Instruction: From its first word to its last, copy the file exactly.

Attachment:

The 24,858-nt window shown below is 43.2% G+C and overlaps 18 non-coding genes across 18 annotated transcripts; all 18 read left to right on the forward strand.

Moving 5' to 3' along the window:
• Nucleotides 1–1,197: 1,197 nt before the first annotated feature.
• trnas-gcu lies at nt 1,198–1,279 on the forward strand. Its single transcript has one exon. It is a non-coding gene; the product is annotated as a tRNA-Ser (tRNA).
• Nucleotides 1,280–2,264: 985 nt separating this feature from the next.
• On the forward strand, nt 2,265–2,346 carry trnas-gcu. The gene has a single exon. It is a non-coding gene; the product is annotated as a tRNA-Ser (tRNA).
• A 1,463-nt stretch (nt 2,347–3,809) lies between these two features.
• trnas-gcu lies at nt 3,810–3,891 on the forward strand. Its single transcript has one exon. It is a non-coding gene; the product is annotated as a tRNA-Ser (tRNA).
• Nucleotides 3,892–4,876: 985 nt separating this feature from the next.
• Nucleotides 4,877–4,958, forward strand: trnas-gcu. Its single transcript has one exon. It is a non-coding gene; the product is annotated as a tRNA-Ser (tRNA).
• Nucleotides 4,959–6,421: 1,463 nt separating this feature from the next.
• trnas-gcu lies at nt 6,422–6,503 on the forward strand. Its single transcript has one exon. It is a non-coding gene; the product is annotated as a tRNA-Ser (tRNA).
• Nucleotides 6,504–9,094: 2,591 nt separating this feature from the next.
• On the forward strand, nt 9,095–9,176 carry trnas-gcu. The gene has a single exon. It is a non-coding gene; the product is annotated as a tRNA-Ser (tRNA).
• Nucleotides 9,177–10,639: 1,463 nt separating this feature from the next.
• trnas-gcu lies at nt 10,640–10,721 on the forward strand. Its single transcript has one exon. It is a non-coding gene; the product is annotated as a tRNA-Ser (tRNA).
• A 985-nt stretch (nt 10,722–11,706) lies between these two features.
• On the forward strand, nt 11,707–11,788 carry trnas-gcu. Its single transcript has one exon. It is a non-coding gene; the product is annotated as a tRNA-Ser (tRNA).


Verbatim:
The 24,858-nt window shown below is 43.2% G+C and overlaps 18 non-coding genes across 18 annotated transcripts; all 18 read left to right on the forward strand.

Moving 5' to 3' along the window:
• Nucleotides 1–1,197: 1,197 nt before the first annotated feature.
• trnas-gcu lies at nt 1,198–1,279 on the forward strand. Its single transcript has one exon. It is a non-coding gene; the product is annotated as a tRNA-Ser (tRNA).
• Nucleotides 1,280–2,264: 985 nt separating this feature from the next.
• On the forward strand, nt 2,265–2,346 carry trnas-gcu. The gene has a single exon. It is a non-coding gene; the product is annotated as a tRNA-Ser (tRNA).
• A 1,463-nt stretch (nt 2,347–3,809) lies between these two features.
• trnas-gcu lies at nt 3,810–3,891 on the forward strand. Its single transcript has one exon. It is a non-coding gene; the product is annotated as a tRNA-Ser (tRNA).
• Nucleotides 3,892–4,876: 985 nt separating this feature from the next.
• Nucleotides 4,877–4,958, forward strand: trnas-gcu. Its single transcript has one exon. It is a non-coding gene; the product is annotated as a tRNA-Ser (tRNA).
• Nucleotides 4,959–6,421: 1,463 nt separating this feature from the next.
• trnas-gcu lies at nt 6,422–6,503 on the forward strand. Its single transcript has one exon. It is a non-coding gene; the product is annotated as a tRNA-Ser (tRNA).
• Nucleotides 6,504–9,094: 2,591 nt separating this feature from the next.
• On the forward strand, nt 9,095–9,176 carry trnas-gcu. The gene has a single exon. It is a non-coding gene; the product is annotated as a tRNA-Ser (tRNA).
• Nucleotides 9,177–10,639: 1,463 nt separating this feature from the next.
• trnas-gcu lies at nt 10,640–10,721 on the forward strand. Its single transcript has one exon. It is a non-coding gene; the product is annotated as a tRNA-Ser (tRNA).
• A 985-nt stretch (nt 10,722–11,706) lies between these two features.
• On the forward strand, nt 11,707–11,788 carry trnas-gcu. Its single transcript has one exon. It is a non-coding gene; the product is annotated as a tRNA-Ser (tRNA).